Posted: March 9th, 2022
Malcolm X and John Lewis had similarities and differences in their speeches. Not only did they have similarities and difference in their speeches, Malcolm X and John Lewis shared the same similarities in their strategy by wanting a revolution but had different tactics on how to conduct this revolution. The fight for freedom and the possibility that Malcolm X and John Lewis felt differently about the movement should be highlighted when examining the Movement.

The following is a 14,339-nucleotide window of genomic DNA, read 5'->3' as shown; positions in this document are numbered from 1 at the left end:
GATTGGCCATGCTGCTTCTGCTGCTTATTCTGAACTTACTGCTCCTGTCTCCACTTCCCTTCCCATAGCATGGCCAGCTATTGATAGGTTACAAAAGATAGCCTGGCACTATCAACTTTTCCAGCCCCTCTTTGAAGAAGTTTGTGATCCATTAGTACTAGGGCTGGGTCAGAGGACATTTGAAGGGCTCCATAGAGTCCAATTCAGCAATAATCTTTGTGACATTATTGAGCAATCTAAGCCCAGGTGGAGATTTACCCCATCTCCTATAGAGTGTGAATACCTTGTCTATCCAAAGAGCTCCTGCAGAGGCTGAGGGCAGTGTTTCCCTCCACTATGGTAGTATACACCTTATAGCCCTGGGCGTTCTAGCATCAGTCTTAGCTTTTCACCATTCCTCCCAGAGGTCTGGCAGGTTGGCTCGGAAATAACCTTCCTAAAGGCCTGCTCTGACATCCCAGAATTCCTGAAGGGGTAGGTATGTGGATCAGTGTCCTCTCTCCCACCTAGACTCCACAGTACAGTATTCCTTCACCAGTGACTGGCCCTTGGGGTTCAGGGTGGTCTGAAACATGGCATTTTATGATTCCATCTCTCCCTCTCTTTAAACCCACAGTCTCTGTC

Malcolm X and John Lewis speeches were similar in strategy because they both wanted African Americans to join a revolution and take charge. The only difference about joining or starting a revolution is Malcolm X wanted violence to be involved, the same way every other revolution solved their problems to obtain what they wanted (Malcolm X). They both viewed the term revolution differently than one another. John Lewis wanted to take a more peaceful approach and stated that the march will not only stay in Washington but move towards the South and through the streets of Danville, Cambridge, Birmingham, and Jackson (Lewis). In his speech, Lewis made sure to announce they will take a non-violent peaceful approach that will be filled with love and dignity, just like the demonstration they are doing now, to get their demands met unlike Malcolm X. Malcolm did not believe peaceful protest existed and John Lewis did (Malcolm X) (Lewis). Malcolm X expressed that a nonpeaceful protest was a negro revolution (Malcolm X).